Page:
Leader Of Multimillion-Dollar Bank Fraud Scheme Sentenced In Manhattan Federal Court To 88 Months In Prison
Defendant And His Co-Conspirators Used Fake Companies, Phony Identification Documents, And Hundreds Of Counterfeit Checks To Withdraw More Than Two Million Dollars In Stolen Funds From More Than A Dozen Banks
Preet Bharara, the United States Attorney for the Southern District of New York, today announced that MAHABUBUZ ZAMAN was sentenced today to 88 months in prison for his participation in an elaborate bank fraud scheme that yielded more than two million dollars in ill-gotten gains. ZAMAN had been found guilty on November 12, 2014, by a Manhattan jury of conspiracy to commit bank fraud, conspiracy to commit identification document fraud, and use of a false passport, after a two-week jury trial. ZAMAN was sentenced today by U.S. District Judge Alison J. Nathan, who also presided over the jury trial.
Manhattan U.S. Attorney Preet Bharara said: “Mahabubuz Zaman may have enjoyed the riches of this multimillion-dollar bank fraud scheme for years. But now, thanks to the hard work of Immigration and Customs Enforcement’s Homeland Security Investigations, and prosecutors, Zaman will be spending the next seven years in federal prison.”
According to the Superseding Indictment, other court documents, and the evidence introduced at trial:
From approximately 2008 through November 2012, ZAMAN and his co-conspirators allegedly engaged in a bank fraud scheme in which they created hundreds of counterfeit checks, deposited those counterfeit checks into bank accounts they had opened in the names of sham companies in order to fraudulently inflate the balances in those accounts, and then withdrew funds from those bank accounts before the financial institutions were able to determine the fraudulent nature of the checks. In addition to the check fraud, the defendant and his partners-in-crime also obtained fraudulent mortgages and ran up credit card debt using false identities. The scheme victimized approximately 15 different banks, resulting in more than two million dollars in losses to the banks.
As part of the scheme, the conspirators incorporated sham companies and then opened bank accounts in the names of those sham companies. The individuals opening the accounts (the “accountholders”) often used false identities, including names and social security numbers, and presented false identification documents, including false Bangladeshi passports and forged United States visas. The accountholders were generally instructed to make small legitimate deposits at first so that the banks would make funds immediately available upon future fraudulent deposits.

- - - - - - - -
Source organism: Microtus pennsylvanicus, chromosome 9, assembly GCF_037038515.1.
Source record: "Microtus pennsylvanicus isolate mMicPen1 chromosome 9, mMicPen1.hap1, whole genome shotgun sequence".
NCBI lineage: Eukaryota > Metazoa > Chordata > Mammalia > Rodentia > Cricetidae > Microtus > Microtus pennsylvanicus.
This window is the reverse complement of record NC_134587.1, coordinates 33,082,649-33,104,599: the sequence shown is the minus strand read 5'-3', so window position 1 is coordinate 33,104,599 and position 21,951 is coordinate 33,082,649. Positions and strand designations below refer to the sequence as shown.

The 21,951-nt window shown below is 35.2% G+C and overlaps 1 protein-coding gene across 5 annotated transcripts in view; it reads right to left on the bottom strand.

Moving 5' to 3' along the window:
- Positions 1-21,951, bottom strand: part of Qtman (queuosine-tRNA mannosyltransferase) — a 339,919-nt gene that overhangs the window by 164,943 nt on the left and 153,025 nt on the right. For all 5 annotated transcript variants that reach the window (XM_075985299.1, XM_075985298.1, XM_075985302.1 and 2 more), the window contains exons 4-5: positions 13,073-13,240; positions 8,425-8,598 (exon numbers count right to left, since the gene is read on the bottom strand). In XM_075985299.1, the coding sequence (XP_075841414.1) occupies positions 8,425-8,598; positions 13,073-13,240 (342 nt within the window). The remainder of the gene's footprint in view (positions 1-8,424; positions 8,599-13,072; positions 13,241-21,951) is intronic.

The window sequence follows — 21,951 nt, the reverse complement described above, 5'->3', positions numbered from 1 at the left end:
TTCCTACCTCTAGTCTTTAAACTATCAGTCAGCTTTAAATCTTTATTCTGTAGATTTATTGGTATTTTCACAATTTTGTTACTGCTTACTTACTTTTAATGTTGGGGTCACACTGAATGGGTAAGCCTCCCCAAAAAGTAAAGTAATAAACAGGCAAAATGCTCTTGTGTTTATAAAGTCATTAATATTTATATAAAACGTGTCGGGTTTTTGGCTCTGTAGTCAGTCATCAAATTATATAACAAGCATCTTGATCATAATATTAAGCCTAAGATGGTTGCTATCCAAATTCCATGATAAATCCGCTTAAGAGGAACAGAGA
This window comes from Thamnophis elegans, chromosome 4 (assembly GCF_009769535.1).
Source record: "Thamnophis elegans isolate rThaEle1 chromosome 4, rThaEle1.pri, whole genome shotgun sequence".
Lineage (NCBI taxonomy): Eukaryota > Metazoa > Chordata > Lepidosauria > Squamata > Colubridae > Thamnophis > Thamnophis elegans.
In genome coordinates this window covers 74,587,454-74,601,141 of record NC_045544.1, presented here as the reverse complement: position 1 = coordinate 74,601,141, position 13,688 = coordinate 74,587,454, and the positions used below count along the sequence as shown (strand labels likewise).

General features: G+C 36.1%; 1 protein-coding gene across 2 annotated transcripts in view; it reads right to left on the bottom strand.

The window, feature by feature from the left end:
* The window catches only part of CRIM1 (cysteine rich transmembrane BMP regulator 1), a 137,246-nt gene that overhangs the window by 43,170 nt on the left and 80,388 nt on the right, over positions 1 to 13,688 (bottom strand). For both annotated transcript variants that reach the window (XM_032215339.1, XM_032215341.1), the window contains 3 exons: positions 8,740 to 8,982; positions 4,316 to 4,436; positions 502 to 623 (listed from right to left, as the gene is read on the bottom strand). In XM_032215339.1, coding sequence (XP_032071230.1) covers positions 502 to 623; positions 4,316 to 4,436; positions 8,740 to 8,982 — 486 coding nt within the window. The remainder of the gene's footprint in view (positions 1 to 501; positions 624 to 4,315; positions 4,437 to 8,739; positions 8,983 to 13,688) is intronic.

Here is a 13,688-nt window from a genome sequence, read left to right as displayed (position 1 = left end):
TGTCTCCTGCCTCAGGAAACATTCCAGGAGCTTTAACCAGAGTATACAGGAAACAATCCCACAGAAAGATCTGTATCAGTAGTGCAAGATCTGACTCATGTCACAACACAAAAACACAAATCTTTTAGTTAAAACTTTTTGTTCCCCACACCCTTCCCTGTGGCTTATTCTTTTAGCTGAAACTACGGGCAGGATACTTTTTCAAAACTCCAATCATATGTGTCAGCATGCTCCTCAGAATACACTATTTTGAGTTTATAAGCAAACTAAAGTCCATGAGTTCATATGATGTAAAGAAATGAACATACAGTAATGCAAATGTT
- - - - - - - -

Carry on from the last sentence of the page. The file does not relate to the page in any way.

ZAMAN and his co-conspirators obtained copies of legitimate checks and then used the payor account information that appeared on those checks to create counterfeit checks made payable to the sham companies they had incorporated as part of the scheme. The accountholders deposited the counterfeit checks into the sham company bank accounts at various banks. The accountholders often made deposits at numerous branches of the same bank on the same day. These deposits often were made on a Thursday or Friday so that the defendant and his co-conspirators could withdraw the illegal proceeds over the weekend when the banks were closed and were less likely to determine that the checks were counterfeit.
Once the defendant and his co-conspirators confirmed that funds from the counterfeit checks were available for withdrawal, the accountholders were directed to withdraw the funds from the counterfeit checks, typically over the weekend. The defendant and his co-conspirators often withdrew the funds from global cash access machines at casinos in Atlantic City, New Jersey, which did not have daily withdrawal limits. The accountholders often used false identification documents, including false Bangladeshi passports and fake United States visas, when making the withdrawals.
ZAMAN was one of the leaders of the scheme who recruited accountholders and directed both accountholders and higher-ranking members of the crew in the scheme’s operations, fronting the money for the scheme’s expenses and collecting a large share of its profits. In addition, ZAMAN was primarily responsible for the crew’s fraudulent mortgage operations.
In addition to the prison term, Judge Nathan sentenced ZAMAN to three years of supervised release, and ordered him to pay restitution and forfeiture in the amount of $2,638,700, and a $300 special assessment.
Manhattan U.S. Attorney Bharara praised the investigative work of the New York Field Office of the U.S. Immigration and Customs Enforcement’s Homeland Security Investigations. He also thanked United States Citizenship and Immigration Services, the Queens County District Attorney’s office, the New Jersey State Police, the New York City Police Department, the New York State Police, and the United States Secret Service for their assistance in the matter.
The prosecution of this case is being handled by the Office’s Complex Frauds Unit. Assistant United States Attorneys Lisa Korologos and Alexander Wilson are in charge of the prosecution.